Essential workers at grocery stores and convenience stores continue to go out every day and work despite the pandemic so the public can get food and gas.

Melanie Daigle owns Fresh off the Farm, a grocery store in Rockport. She said the new check-out process has been “a huge adjustment for us.”

All orders are made by email or phone.

Daigle said it is “quite a process” to take an $800 order over the phone, pick out the items, ring them up and then deliver them. She said this is more mentally and physically taxing than just having people shop in the store.

The employees have absolutely stepped up to the challenge.

“My team is amazing,” she said. “I have people working days off, coming in early, staying late and learning new things.”

Taneele Jones works at Maritime Farms on the Thomaston town line. Jones said working during the pandemic has been “definitely strange.”

She said business has not slowed down, which can prove challenging.

“It’s very hard to keep track (of the number of customers) because we have to do our job… at the same time,” Jones said.

Amanda Williams works at Hannaford supermarket in Camden as an Assisstant Center Store Manager Trainee.

Williams said one of the biggest challenges has been trying to make the shelves look nice while being out of so many products.

“There's almost no way to make the shelves look presentable,” she said.

Daigle said her manager, assistant manager and herself have been working crazy hours.

“I worked 135 hours a week for four weeks; then I had to take a nap,” Daigle said.

Some of her employees have been putting in 60 and 70 hours a week. Daigle said she has made it clear the workers should only be doing what they are able to.

Jones said she has some additional duties because of the new health rules.

“We have to serve pizza slices,” Jones said, where before it was a self-serve process.

While some other stores with larger limits have a dedicated employee at the door counting customers, Maritime does not. Sometimes customers do not see the sign on the door about the customer limit, too.

Jones said if she sees there are more than five customers in the store, she makes sure no one else enters, and helps her coworkers “get those extra people out as fast as I can.”

Williams said her coworkers have been “super pleasant” during this whole process, and that they all make the best out of their days together. “As time goes on and the situation gets worse, people start to get more on edge,” she said.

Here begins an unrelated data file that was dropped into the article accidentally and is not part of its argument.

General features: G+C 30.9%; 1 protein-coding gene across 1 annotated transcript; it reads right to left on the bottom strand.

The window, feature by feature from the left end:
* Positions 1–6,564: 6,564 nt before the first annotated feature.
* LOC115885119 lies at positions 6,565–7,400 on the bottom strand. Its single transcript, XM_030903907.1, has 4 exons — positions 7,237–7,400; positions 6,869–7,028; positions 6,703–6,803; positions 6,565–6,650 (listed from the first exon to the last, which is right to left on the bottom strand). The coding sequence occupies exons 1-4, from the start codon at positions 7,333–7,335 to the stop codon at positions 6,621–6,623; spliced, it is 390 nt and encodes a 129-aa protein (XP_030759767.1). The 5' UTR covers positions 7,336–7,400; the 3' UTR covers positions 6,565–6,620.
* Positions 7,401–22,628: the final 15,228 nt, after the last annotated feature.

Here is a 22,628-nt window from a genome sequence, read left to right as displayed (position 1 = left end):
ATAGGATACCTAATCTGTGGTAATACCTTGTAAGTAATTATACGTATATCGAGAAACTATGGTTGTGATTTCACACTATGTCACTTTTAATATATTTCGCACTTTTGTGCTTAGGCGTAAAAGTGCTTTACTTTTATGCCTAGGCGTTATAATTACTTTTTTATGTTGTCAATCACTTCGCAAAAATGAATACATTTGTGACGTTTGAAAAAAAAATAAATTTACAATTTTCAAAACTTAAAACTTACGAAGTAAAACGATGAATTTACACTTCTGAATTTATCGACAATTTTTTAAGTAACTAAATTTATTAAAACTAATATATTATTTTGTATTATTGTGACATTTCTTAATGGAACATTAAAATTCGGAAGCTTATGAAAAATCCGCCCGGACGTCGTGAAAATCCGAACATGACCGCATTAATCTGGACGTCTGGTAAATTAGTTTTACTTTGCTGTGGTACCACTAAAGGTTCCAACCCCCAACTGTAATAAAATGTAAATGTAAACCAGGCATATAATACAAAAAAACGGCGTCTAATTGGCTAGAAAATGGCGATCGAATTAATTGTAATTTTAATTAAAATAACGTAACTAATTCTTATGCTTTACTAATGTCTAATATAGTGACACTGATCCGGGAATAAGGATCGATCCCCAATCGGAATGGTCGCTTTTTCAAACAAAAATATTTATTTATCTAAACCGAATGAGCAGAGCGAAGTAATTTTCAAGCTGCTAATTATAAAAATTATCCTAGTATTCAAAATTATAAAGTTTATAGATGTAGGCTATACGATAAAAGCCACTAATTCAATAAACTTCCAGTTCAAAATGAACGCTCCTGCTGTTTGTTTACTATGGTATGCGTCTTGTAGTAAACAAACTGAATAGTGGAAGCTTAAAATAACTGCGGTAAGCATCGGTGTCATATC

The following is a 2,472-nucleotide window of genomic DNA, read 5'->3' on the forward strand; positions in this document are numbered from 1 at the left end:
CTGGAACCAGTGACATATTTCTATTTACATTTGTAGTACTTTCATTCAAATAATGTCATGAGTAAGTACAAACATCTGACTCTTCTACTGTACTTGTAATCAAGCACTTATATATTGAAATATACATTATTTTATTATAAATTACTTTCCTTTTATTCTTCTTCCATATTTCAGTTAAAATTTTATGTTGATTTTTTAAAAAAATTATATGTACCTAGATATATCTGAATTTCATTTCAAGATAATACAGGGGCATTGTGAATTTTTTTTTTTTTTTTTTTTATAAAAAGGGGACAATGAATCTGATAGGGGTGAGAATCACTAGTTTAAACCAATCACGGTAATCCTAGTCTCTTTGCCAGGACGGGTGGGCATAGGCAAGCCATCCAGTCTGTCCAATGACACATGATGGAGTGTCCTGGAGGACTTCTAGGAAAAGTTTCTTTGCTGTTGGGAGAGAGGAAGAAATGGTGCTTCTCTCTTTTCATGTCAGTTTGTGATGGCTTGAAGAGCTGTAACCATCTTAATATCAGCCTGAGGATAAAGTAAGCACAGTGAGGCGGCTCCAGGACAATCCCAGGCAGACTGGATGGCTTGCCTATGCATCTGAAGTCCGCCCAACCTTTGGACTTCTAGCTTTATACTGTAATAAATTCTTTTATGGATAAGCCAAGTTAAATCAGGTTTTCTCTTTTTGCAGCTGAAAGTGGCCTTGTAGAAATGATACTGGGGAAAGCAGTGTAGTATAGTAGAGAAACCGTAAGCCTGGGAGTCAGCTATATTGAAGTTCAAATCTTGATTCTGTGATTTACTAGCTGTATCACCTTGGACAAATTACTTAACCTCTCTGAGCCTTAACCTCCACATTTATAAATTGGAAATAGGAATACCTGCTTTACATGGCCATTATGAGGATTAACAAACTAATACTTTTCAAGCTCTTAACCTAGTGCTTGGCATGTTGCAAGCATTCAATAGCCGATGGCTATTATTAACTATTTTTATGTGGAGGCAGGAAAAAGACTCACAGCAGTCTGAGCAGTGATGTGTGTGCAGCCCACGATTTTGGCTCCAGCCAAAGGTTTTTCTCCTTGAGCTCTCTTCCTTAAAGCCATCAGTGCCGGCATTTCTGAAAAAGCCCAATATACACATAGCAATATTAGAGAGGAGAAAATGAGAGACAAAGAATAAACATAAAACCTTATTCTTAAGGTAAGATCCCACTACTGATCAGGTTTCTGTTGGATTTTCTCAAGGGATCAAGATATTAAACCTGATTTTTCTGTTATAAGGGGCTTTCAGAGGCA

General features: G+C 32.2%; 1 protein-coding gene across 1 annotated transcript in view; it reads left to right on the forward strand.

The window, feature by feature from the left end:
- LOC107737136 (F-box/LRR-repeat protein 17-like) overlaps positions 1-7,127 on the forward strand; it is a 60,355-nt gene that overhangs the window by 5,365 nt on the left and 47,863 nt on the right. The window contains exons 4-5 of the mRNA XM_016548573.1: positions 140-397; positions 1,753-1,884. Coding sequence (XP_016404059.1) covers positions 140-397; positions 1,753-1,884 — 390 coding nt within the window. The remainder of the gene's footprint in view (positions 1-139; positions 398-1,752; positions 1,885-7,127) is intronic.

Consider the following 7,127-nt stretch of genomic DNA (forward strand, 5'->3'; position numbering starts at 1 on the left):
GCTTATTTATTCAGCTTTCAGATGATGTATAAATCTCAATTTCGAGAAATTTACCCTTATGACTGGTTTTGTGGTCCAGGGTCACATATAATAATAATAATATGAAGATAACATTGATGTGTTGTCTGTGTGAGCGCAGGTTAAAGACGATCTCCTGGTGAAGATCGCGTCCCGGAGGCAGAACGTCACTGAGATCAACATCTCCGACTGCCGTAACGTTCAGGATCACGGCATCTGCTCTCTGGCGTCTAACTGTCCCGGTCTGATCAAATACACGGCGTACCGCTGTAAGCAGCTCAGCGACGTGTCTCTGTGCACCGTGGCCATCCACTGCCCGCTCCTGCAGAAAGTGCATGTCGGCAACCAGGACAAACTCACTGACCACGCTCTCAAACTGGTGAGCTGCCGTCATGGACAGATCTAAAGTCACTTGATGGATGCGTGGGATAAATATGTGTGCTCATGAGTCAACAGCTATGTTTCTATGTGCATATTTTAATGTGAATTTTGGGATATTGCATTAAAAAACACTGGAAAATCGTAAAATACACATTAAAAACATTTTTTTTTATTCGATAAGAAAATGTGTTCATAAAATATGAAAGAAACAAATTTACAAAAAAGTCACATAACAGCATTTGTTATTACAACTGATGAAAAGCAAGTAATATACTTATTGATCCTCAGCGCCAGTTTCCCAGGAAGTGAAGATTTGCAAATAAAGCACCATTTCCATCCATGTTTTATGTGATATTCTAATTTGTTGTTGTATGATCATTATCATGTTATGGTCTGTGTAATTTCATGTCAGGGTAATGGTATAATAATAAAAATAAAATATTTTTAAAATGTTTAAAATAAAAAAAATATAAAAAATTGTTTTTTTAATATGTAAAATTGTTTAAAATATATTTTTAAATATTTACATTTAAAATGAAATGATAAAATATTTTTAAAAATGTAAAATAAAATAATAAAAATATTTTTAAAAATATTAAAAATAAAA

Her coworkers are maintaining social distancing while being at work, and some have started wearing masks too. Williams said that makes her sad, “because those are the smiles I look forward to every day.”

Williams said, “The Hannaford family is strong and we’ll make it through this, I just hate seeing us all so stressed… I can’t wait for normal again.”

Daigle said the response from customers has been a mixed bag. “Fear and anxiety bring out the best and worst in people,” she said. For the most part, though, Daigle said customers have been supportive and grateful.

Daigle said some customers have brought in balloons, candy, and baked goods for the employees, and have been leaving “phenomenal tips.”

Jones said her customers have been kind. They have thanked her, and laughed with her about the plexiglass stands on the register. Jones said, “That makes me laugh because I also find it funny.”

Williams said she has been thanked by customers, but they are also maintaining social distance. She said this makes her feel unsure if she is helping people.

She also said seeing so many customers wearing masks and gloves is “like being inside a bad horror film.”

Daigle said she is not afraid of getting sick. “I am more afraid of us not being able to provide the community what they need.”

Jones said she is both scared and not scared of getting sick. She said she is not sure what is true amidst all the information about COVID-19.

Jones said she is scared of her son getting sick, who is three years old. She also said she is afraid of being sick and spreading the illness to someone else who might be elderly or immuno-compromised.

Williams said she is also afraid of being sick and spreading the illness without knowing it.

“The Camden area has a lot of the older generation,” she said, “which makes being around them scary because I'm so young and healthy I wouldn't know if I was sick.”